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Alzheimer's disease is a seriously disabling neurodegenerative disease of the brain. Alzheimer's disease progressively damages and destroys such cognitive processes as memory, orientation, and speech. Alzheimer's disease is not curable and is the most common cause of dementia, a progressive and permanent loss of cognitive and mental performance.
Alzheimer's disease begins subtly but eventually progresses into severe disability and an inability to function safely and effectively in daily life and to meet basic needs. There is no cure for Alzheimer's disease, and it is one of the ten leading causes of death in the U.S.
The cause of Alzheimer's disease is not yet well understood. However, Alzheimer's disease is characterized by the formation of large numbers of abnormal features in the brain called plaques and tangles. Plaques are dense deposits of protein that build up over time between brain cells. Tangles are twisted fibers of protein that develop inside brain cells. It is believed that plaques and tangles can block communication between brain cells and play a role in brain cell degeneration and brain cell death.
Everyone develops some plaques and tangles as they age, but people with Alzheimer's disease have far greater numbers of them. Plaques and tangles first develop in areas of the brain responsible for memory and learning, but then spread to other areas that control language and thought. This leads to symptoms that include forgetfulness and other problems with memory that become progressively worse. Disorientation, poor judgement, speech difficulties, personality changes, and difficulty completing familiar tasks also occur. Symptoms of Alzheimer's disease eventually progress to become severely disabling. For more details on symptoms and complications, refer to symptoms of Alzheimer's disease.
Risk factors for developing Alzheimer's disease include being over age 65 and having a family history of Alzheimer's disease. Other risk factors include a history of severe head injury, alcoholism, and having diabetes, high blood pressure, high cholesterol, and other types of cardiovascular disease.
There is no specific diagnostic test that can detect Alzheimer's disease. Making a diagnosis includes a performing a variety of tests and assessments that evaluate the brain and can rule out other causes of Alzheimer's disease symptoms, such as vascular dementia or depression. Diagnosis and treatment may require the collaboration of a variety of providers, including a primary care physician, neurologist, psychiatrist, and/or psychologist.
The diagnostic process begins with taking a thorough personal and family history, including symptoms, and completing a physical examination. This includes a neurological exam. A neurological exam evaluates the nerves and nervous system and such functions as reflexes, sensation, movement, balance, coordination, vision, and hearing.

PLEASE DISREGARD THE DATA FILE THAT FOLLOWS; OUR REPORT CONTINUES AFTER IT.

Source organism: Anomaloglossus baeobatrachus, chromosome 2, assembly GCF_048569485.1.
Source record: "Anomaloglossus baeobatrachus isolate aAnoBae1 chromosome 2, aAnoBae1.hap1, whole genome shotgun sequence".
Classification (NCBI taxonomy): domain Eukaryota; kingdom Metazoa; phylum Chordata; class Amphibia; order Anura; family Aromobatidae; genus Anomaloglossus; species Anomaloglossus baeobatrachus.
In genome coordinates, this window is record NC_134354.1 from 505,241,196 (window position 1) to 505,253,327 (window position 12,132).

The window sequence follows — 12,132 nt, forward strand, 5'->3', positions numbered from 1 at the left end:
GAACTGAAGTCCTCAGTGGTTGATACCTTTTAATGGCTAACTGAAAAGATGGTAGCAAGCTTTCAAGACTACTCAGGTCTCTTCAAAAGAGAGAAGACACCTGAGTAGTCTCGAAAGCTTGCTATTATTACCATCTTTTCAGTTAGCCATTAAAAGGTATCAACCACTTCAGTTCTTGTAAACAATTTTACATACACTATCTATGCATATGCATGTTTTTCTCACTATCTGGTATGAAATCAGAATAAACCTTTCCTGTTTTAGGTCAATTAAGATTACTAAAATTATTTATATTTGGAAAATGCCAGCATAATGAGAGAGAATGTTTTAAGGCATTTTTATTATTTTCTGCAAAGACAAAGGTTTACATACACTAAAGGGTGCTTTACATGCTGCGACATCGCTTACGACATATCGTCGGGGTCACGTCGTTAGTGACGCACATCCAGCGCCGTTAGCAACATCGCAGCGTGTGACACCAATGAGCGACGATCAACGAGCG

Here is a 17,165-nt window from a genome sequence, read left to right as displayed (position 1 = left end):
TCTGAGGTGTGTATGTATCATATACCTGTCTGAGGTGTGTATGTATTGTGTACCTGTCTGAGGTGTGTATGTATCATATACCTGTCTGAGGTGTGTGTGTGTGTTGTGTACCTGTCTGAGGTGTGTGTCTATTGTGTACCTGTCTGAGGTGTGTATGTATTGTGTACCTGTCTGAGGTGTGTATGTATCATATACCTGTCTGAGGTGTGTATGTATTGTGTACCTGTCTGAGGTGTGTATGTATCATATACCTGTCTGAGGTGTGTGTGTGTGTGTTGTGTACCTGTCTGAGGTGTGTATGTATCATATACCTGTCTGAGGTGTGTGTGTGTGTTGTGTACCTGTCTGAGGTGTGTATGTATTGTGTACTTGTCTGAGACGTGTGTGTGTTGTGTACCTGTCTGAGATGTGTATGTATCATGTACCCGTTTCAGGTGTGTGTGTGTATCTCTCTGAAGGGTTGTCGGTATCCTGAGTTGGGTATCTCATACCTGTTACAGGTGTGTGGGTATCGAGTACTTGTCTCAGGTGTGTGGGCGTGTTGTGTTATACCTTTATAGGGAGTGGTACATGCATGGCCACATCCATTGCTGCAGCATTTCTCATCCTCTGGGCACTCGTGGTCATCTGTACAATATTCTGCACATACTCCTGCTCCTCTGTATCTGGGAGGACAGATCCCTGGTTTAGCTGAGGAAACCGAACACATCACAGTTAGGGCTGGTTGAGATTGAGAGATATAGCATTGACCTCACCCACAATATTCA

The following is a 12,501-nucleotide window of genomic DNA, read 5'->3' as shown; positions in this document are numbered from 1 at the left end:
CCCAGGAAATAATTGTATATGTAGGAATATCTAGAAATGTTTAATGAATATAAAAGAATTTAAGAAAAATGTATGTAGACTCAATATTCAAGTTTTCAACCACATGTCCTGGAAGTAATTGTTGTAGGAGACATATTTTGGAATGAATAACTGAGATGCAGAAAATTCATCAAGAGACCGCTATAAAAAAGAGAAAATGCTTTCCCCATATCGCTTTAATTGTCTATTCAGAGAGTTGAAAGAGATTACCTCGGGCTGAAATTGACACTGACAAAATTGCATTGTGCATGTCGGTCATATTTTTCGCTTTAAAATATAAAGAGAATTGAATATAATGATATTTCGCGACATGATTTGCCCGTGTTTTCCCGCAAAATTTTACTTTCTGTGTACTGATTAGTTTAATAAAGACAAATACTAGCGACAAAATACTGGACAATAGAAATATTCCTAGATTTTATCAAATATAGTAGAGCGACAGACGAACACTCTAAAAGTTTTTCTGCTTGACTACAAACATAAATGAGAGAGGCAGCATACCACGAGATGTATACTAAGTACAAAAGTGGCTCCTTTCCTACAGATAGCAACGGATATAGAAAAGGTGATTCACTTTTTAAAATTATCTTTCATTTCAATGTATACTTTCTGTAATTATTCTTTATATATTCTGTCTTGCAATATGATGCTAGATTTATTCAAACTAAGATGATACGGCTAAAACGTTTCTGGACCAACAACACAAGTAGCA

Commonly used tests include a mini-mental state examination (MMSE), which evaluates mental function by assessing the answers provided to a series of questions. Imaging tests that are used to help make a diagnosis include CT and MRI, which provide information about the structure of the brain. A PET scan and functional MRI are imaging tests that can show how well different areas of the brain are functioning.
It is possible that a diagnosis of Alzheimer's disease can be missed or delayed because symptoms develop gradually and are similar to symptoms of other diseases and conditions. For more information about diseases and conditions that can mimic Alzheimer's disease, refer to misdiagnosis of Alzheimer's disease.
Alzheimer's disease is not curable, and at this time there are no treatments that can slow the advancement of the disease. However, there are some medications that may help to reduce some symptoms and maximize independence and the quality of life. There are also clinical trials taking place to research a variety of potential treatments. For more information on treatment, refer to treatment of Alzheimer's disease....more »
A diagnosis of Alzheimer's disease may be delayed or missed because early symptoms develop gradually and are often associated with the normal aging process. In addition, symptoms of Alzheimer's disease can mimic symptoms of a variety of diseases, disorders or conditions. These include TIA, depression, vascular dementia, Creutzfeldt-Jacob disease, bovine spongiform ...more misdiagnosis »
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Listed below are some combinations of symptoms associated with Alzheimer's disease, as listed in our database. Visit the Symptom Checker, to add and remove symptoms and research your condition.
There are currently no treatments that can cure or stop the progression of Alzheimer's disease. The care of people with Alzheimer's disease is aimed at minimizing symptoms and maximizing independence and the quality of life as much as possible.
There are some medications that may help to manage some symptoms, and there are many clinical trials taking place to ...Alzheimer's disease Treatments